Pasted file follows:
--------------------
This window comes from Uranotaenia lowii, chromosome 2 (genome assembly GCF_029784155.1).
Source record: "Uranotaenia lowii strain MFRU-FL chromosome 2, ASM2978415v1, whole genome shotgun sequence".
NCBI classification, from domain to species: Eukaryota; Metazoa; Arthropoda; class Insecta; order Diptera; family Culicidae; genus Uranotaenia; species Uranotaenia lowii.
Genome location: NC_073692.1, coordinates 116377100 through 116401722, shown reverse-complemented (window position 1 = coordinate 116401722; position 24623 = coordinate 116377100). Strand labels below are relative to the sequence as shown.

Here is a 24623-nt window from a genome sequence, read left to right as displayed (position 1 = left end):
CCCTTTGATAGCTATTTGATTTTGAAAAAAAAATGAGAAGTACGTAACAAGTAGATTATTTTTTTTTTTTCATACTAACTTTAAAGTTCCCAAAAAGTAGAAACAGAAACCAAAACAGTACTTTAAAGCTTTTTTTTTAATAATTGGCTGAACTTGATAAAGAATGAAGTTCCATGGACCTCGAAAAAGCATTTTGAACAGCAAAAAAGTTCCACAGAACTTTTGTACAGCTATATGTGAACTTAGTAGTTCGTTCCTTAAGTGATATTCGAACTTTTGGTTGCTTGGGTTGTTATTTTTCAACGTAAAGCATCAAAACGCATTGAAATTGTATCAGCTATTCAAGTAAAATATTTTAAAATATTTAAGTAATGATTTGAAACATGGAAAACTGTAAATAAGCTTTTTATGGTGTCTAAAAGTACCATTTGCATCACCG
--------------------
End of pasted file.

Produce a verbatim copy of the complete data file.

This window comes from Uranotaenia lowii, chromosome 2 (genome assembly GCF_029784155.1).
Source record: "Uranotaenia lowii strain MFRU-FL chromosome 2, ASM2978415v1, whole genome shotgun sequence".
NCBI classification, from domain to species: Eukaryota; Metazoa; Arthropoda; class Insecta; order Diptera; family Culicidae; genus Uranotaenia; species Uranotaenia lowii.
Genome location: NC_073692.1, coordinates 116377100 through 116401722, shown reverse-complemented (window position 1 = coordinate 116401722; position 24623 = coordinate 116377100). Strand labels below are relative to the sequence as shown.

Here is a 24623-nt window from a genome sequence, read left to right as displayed (position 1 = left end):
CCCTTTGATAGCTATTTGATTTTGAAAAAAAAATGAGAAGTACGTAACAAGTAGATTATTTTTTTTTTTTCATACTAACTTTAAAGTTCCCAAAAAGTAGAAACAGAAACCAAAACAGTACTTTAAAGCTTTTTTTTTAATAATTGGCTGAACTTGATAAAGAATGAAGTTCCATGGACCTCGAAAAAGCATTTTGAACAGCAAAAAAGTTCCACAGAACTTTTGTACAGCTATATGTGAACTTAGTAGTTCGTTCCTTAAGTGATATTCGAACTTTTGGTTGCTTGGGTTGTTATTTTTCAACGTAAAGCATCAAAACGCATTGAAATTGTATCAGCTATTCAAGTAAAATATTTTAAAATATTTAAGTAATGATTTGAAACATGGAAAACTGTAAATAAGCTTTTTATGGTGTCTAAAAGTACCATTTGCATCACCG